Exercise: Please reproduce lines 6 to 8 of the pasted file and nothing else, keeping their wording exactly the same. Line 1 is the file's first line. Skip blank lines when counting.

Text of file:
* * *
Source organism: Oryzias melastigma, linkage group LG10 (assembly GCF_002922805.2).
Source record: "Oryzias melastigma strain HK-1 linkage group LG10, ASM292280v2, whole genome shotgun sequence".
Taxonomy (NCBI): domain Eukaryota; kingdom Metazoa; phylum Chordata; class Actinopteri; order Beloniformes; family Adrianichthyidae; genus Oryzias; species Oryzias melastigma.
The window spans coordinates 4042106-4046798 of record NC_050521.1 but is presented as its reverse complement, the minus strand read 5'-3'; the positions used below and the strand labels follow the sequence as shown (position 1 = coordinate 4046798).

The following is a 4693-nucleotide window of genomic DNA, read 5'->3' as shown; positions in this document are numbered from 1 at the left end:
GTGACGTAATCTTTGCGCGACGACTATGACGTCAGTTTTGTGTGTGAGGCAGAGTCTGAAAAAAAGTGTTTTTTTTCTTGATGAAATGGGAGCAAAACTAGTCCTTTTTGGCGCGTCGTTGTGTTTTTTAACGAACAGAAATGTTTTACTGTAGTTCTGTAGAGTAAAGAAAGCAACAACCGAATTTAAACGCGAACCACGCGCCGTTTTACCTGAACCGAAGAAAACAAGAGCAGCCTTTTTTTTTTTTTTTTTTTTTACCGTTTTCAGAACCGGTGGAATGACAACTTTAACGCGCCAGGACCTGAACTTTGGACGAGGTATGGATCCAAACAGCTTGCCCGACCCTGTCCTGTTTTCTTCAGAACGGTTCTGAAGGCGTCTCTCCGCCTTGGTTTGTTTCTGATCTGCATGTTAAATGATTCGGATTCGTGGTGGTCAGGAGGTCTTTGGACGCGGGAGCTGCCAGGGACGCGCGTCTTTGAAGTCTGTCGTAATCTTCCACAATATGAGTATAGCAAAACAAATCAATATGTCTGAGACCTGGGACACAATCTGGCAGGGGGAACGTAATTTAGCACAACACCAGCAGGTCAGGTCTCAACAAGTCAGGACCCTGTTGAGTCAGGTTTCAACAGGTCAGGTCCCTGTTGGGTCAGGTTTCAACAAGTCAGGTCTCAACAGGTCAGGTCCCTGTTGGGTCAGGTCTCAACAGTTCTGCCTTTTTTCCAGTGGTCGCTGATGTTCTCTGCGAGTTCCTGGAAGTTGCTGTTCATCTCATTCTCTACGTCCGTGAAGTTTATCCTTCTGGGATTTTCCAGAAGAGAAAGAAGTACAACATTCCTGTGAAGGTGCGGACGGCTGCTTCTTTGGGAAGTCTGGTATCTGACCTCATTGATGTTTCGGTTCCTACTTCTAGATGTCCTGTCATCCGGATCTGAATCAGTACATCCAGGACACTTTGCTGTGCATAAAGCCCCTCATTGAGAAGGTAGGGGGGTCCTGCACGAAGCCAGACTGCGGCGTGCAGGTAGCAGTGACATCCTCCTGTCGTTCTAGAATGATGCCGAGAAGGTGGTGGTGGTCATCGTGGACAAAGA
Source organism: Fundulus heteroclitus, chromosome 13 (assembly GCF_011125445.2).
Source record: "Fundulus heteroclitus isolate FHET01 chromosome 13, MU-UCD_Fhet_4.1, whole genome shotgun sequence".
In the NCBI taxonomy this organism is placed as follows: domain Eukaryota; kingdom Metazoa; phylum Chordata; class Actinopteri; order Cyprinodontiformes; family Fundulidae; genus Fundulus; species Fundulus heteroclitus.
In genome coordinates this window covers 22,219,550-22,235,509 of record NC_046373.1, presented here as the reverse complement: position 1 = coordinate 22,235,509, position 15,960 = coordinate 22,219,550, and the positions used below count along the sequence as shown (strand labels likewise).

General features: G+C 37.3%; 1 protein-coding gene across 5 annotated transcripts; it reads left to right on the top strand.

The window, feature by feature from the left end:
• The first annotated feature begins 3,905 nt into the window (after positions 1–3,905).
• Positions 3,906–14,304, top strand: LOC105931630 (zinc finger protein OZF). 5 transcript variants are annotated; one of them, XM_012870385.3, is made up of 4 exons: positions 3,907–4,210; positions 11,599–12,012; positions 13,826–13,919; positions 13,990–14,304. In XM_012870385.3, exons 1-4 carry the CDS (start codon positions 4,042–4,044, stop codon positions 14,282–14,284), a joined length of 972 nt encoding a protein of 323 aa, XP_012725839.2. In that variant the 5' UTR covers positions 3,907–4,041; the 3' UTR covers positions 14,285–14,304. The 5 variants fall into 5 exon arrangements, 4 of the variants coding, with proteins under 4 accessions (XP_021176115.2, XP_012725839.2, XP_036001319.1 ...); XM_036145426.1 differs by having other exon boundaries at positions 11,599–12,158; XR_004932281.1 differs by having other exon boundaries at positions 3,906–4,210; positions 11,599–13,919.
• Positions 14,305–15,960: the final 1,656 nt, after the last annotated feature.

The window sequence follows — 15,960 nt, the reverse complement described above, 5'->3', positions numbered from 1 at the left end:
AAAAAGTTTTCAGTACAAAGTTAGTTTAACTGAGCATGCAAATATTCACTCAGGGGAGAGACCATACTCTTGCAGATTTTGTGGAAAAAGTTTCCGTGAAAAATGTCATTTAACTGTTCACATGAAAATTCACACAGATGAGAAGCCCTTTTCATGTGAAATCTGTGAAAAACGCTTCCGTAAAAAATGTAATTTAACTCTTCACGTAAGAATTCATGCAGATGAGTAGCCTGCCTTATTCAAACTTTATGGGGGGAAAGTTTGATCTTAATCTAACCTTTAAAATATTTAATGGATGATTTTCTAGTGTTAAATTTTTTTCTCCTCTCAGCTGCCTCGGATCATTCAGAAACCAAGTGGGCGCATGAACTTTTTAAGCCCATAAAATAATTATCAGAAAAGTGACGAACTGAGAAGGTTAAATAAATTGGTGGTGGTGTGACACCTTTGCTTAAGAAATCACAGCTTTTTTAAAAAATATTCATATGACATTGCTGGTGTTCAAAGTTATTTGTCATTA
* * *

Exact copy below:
GTGACGTAATCTTTGCGCGACGACTATGACGTCAGTTTTGTGTGTGAGGCAGAGTCTGAAAAAAAGTGTTTTTTTTCTTGATGAAATGGGAGCAAAACTAGTCCTTTTTGGCGCGTCGTTGTGTTTTTTAACGAACAGAAATGTTTTACTGTAGTTCTGTAGAGTAAAGAAAGCAACAACCGAATTTAAACGCGAACCACGCGCCGTTTTACCTGAACCGAAGAAAACAAGAGCAGCCTTTTTTTTTTTTTTTTTTTTTACCGTTTTCAGAACCGGTGGAATGACAACTTTAACGCGCCAGGACCTGAACTTTGGACGAGGTATGGATCCAAACAGCTTGCCCGACCCTGTCCTGTTTTCTTCAGAACGGTTCTGAAGGCGTCTCTCCGCCTTGGTTTGTTTCTGATCTGCATGTTAAATGATTCGGATTCGTGGTGGTCAGGAGGTCTTTGGACGCGGGAGCTGCCAGGGACGCGCGTCTTTGAAGTCTGTCGTAATCTTCCACAATATGAGTATAGCAAAACAAATCAATATGTCTGAGACCTGGGACACAATCTGGCAGGGGGAACGTAATTTAGCACAACACCAGCAGGTCAGGTCTCAACAAGTCAGGACCCTGTTGAGTCAGGTTTCAACAGGTCAGGTCCCTGTTGGGTCAGGTTTCAACAAGTCAGGTCTCAACAGGTCAGGTCCCTGTTGGGTCAGGTCTCAACAGTTCTGCCTTTTTTCCAGTGGTCGCTGATGTTCTCTGCGAGTTCCTGGAAGTTGCTGTTCATCTCATTCTCTACGTCCGTGAAGTTTATCCTTCTGGGATTTTCCAGAAGAGAAAGAAGTACAACATTCCTGTGAAGGTGCGGACGGCTGCTTCTTTGGGAAGTCTGGTATCTGACCTCATTGATGTTTCGGTTCCTACTTCTAGATGTCCTGTCATCCGGATCTGAATCAGTACATCCAGGACACTTTGCTGTGCATAAAGCCCCTCATTGAGAAGGTAGGGGGGTCCTGCACGAAGCCAGACTGCGGCGTGCAGGTAGCAGTGACATCCTCCTGTCGTTCTAGAATGATGCCGAGAAGGTGGTGGTGGTCATCGTGGACAAAGA
Source organism: Fundulus heteroclitus, chromosome 13 (assembly GCF_011125445.2).
Source record: "Fundulus heteroclitus isolate FHET01 chromosome 13, MU-UCD_Fhet_4.1, whole genome shotgun sequence".